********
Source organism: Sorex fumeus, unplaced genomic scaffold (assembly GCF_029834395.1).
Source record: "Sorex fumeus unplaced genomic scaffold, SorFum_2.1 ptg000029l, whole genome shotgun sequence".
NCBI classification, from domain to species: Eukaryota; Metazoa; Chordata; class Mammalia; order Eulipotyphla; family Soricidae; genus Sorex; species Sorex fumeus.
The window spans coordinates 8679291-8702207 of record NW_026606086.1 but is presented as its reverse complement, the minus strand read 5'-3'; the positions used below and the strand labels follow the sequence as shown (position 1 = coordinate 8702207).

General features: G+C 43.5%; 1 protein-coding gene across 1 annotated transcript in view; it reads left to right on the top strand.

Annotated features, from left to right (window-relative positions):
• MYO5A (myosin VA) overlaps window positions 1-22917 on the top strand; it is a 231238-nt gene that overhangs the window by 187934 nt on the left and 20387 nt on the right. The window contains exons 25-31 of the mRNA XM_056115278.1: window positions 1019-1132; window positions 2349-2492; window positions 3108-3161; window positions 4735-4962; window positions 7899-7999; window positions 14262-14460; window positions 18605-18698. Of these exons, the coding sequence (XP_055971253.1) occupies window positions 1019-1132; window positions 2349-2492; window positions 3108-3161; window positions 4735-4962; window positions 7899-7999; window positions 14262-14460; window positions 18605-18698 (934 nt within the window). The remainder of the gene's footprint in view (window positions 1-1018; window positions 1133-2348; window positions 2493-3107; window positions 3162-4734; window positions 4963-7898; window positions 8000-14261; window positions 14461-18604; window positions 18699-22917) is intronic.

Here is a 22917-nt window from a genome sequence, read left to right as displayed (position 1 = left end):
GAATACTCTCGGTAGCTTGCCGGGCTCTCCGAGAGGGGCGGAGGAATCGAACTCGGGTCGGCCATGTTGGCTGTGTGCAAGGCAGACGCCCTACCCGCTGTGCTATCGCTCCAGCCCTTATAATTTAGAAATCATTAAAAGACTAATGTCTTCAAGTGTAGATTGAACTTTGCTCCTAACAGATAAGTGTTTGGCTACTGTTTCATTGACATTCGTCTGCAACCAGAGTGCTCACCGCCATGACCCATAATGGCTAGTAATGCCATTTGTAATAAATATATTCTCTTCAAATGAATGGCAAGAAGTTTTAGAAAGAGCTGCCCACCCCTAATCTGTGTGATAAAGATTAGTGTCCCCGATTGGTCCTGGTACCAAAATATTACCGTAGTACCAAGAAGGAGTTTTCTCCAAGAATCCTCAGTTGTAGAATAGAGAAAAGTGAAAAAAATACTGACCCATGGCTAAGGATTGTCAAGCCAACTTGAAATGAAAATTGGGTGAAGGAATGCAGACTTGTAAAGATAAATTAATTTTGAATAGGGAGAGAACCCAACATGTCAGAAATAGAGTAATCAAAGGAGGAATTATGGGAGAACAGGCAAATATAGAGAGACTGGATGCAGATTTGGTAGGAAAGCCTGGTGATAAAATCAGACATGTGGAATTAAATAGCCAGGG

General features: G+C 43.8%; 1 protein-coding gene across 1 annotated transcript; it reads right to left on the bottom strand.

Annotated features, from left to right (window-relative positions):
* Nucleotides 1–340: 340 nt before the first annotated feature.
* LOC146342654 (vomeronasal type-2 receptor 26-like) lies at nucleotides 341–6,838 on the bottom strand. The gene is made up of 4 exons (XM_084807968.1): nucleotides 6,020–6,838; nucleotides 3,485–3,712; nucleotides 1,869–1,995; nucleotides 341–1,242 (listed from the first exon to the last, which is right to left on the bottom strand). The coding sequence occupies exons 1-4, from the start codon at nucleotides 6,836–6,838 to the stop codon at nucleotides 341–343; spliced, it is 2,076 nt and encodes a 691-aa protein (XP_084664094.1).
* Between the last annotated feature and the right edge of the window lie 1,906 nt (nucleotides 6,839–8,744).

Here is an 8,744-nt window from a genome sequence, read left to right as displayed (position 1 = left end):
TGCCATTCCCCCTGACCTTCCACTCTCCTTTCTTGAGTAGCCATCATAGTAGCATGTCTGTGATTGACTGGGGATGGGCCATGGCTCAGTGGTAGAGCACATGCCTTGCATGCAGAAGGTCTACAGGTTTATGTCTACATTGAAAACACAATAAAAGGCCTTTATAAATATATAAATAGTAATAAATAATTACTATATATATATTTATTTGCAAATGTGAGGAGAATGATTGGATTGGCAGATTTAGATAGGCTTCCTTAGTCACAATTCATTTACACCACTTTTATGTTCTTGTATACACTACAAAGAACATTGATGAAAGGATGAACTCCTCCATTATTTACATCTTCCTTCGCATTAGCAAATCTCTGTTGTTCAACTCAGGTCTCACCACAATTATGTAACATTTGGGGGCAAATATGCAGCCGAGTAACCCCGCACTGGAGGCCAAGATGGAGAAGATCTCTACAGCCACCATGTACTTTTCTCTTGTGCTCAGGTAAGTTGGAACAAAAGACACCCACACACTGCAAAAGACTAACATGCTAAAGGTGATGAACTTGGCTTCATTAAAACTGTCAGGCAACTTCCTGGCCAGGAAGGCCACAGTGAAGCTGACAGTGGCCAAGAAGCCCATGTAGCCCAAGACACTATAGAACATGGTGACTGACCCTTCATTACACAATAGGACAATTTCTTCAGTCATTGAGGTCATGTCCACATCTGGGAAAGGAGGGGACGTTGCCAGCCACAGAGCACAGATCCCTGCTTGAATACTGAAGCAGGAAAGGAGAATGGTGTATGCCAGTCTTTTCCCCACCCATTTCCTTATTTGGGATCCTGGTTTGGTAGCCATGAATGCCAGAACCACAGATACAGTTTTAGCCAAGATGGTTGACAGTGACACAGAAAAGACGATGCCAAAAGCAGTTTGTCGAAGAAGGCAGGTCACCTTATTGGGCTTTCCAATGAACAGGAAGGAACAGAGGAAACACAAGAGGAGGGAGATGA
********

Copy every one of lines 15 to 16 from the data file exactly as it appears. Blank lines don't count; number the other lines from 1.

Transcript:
Here is an 8,744-nt window from a genome sequence, read left to right as displayed (position 1 = left end):
TGCCATTCCCCCTGACCTTCCACTCTCCTTTCTTGAGTAGCCATCATAGTAGCATGTCTGTGATTGACTGGGGATGGGCCATGGCTCAGTGGTAGAGCACATGCCTTGCATGCAGAAGGTCTACAGGTTTATGTCTACATTGAAAACACAATAAAAGGCCTTTATAAATATATAAATAGTAATAAATAATTACTATATATATATTTATTTGCAAATGTGAGGAGAATGATTGGATTGGCAGATTTAGATAGGCTTCCTTAGTCACAATTCATTTACACCACTTTTATGTTCTTGTATACACTACAAAGAACATTGATGAAAGGATGAACTCCTCCATTATTTACATCTTCCTTCGCATTAGCAAATCTCTGTTGTTCAACTCAGGTCTCACCACAATTATGTAACATTTGGGGGCAAATATGCAGCCGAGTAACCCCGCACTGGAGGCCAAGATGGAGAAGATCTCTACAGCCACCATGTACTTTTCTCTTGTGCTCAGGTAAGTTGGAACAAAAGACACCCACACACTGCAAAAGACTAACATGCTAAAGGTGATGAACTTGGCTTCATTAAAACTGTCAGGCAACTTCCTGGCCAGGAAGGCCACAGTGAAGCTGACAGTGGCCAAGAAGCCCATGTAGCCCAAGACACTATAGAACATGGTGACTGACCCTTCATTACACAATAGGACAATTTCTTCAGTCATTGAGGTCATGTCCACATCTGGGAAAGGAGGGGACGTTGCCAGCCACAGAGCACAGATCCCTGCTTGAATACTGAAGCAGGAAAGGAGAATGGTGTATGCCAGTCTTTTCCCCACCCATTTCCTTATTTGGGATCCTGGTTTGGTAGCCATGAATGCCAGAACCACAGATACAGTTTTAGCCAAGATGGTTGACAGTGACACAGAAAAGACGATGCCAAAAGCAGTTTGTCGAAGAAGGCAGGTCACCTTATTGGGCTTTCCAATGAACAGGAAGGAACAGAGGAAACACAAGAGGAGGGAGATGA